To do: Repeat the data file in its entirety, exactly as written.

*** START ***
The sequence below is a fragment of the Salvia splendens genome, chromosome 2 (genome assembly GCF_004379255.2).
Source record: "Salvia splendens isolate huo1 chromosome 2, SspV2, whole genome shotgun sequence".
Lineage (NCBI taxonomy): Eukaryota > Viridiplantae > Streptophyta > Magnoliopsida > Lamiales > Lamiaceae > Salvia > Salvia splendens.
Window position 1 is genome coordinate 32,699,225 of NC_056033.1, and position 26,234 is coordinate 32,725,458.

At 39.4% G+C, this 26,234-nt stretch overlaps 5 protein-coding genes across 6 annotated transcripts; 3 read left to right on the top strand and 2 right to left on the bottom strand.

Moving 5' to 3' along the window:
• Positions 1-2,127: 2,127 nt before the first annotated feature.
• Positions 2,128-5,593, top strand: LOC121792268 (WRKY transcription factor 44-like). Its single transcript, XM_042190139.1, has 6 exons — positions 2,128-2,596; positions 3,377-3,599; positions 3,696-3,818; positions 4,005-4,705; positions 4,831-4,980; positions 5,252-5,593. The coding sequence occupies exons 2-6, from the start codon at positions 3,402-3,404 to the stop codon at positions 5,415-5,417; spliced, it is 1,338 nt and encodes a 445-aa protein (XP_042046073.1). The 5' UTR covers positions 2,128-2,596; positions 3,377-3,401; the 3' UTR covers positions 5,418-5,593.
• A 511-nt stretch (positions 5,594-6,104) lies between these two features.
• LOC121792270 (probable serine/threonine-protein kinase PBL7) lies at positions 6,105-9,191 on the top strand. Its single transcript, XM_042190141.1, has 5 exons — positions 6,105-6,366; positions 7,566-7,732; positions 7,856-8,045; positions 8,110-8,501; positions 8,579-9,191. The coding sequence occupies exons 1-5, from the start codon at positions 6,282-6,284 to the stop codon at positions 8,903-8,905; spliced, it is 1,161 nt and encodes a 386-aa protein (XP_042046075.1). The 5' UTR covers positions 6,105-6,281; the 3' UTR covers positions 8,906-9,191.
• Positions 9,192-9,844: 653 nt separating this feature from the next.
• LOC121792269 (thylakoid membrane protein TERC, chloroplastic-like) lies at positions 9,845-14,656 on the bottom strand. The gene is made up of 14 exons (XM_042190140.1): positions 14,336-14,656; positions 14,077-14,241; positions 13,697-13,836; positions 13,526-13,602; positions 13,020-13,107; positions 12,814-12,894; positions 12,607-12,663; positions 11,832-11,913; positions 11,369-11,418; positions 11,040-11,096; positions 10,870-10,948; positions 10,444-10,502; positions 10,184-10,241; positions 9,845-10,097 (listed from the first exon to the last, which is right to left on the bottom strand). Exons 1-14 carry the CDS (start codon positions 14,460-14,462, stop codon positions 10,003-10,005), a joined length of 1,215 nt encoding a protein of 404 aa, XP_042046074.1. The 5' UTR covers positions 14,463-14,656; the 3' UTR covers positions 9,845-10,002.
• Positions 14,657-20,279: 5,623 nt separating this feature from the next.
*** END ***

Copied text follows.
The sequence below is a fragment of the Salvia splendens genome, chromosome 2 (genome assembly GCF_004379255.2).
Source record: "Salvia splendens isolate huo1 chromosome 2, SspV2, whole genome shotgun sequence".
Lineage (NCBI taxonomy): Eukaryota > Viridiplantae > Streptophyta > Magnoliopsida > Lamiales > Lamiaceae > Salvia > Salvia splendens.
Window position 1 is genome coordinate 32,699,225 of NC_056033.1, and position 26,234 is coordinate 32,725,458.

At 39.4% G+C, this 26,234-nt stretch overlaps 5 protein-coding genes across 6 annotated transcripts; 3 read left to right on the top strand and 2 right to left on the bottom strand.

Moving 5' to 3' along the window:
• Positions 1-2,127: 2,127 nt before the first annotated feature.
• Positions 2,128-5,593, top strand: LOC121792268 (WRKY transcription factor 44-like). Its single transcript, XM_042190139.1, has 6 exons — positions 2,128-2,596; positions 3,377-3,599; positions 3,696-3,818; positions 4,005-4,705; positions 4,831-4,980; positions 5,252-5,593. The coding sequence occupies exons 2-6, from the start codon at positions 3,402-3,404 to the stop codon at positions 5,415-5,417; spliced, it is 1,338 nt and encodes a 445-aa protein (XP_042046073.1). The 5' UTR covers positions 2,128-2,596; positions 3,377-3,401; the 3' UTR covers positions 5,418-5,593.
• A 511-nt stretch (positions 5,594-6,104) lies between these two features.
• LOC121792270 (probable serine/threonine-protein kinase PBL7) lies at positions 6,105-9,191 on the top strand. Its single transcript, XM_042190141.1, has 5 exons — positions 6,105-6,366; positions 7,566-7,732; positions 7,856-8,045; positions 8,110-8,501; positions 8,579-9,191. The coding sequence occupies exons 1-5, from the start codon at positions 6,282-6,284 to the stop codon at positions 8,903-8,905; spliced, it is 1,161 nt and encodes a 386-aa protein (XP_042046075.1). The 5' UTR covers positions 6,105-6,281; the 3' UTR covers positions 8,906-9,191.
• Positions 9,192-9,844: 653 nt separating this feature from the next.
• LOC121792269 (thylakoid membrane protein TERC, chloroplastic-like) lies at positions 9,845-14,656 on the bottom strand. The gene is made up of 14 exons (XM_042190140.1): positions 14,336-14,656; positions 14,077-14,241; positions 13,697-13,836; positions 13,526-13,602; positions 13,020-13,107; positions 12,814-12,894; positions 12,607-12,663; positions 11,832-11,913; positions 11,369-11,418; positions 11,040-11,096; positions 10,870-10,948; positions 10,444-10,502; positions 10,184-10,241; positions 9,845-10,097 (listed from the first exon to the last, which is right to left on the bottom strand). Exons 1-14 carry the CDS (start codon positions 14,460-14,462, stop codon positions 10,003-10,005), a joined length of 1,215 nt encoding a protein of 404 aa, XP_042046074.1. The 5' UTR covers positions 14,463-14,656; the 3' UTR covers positions 9,845-10,002.
• Positions 14,657-20,279: 5,623 nt separating this feature from the next.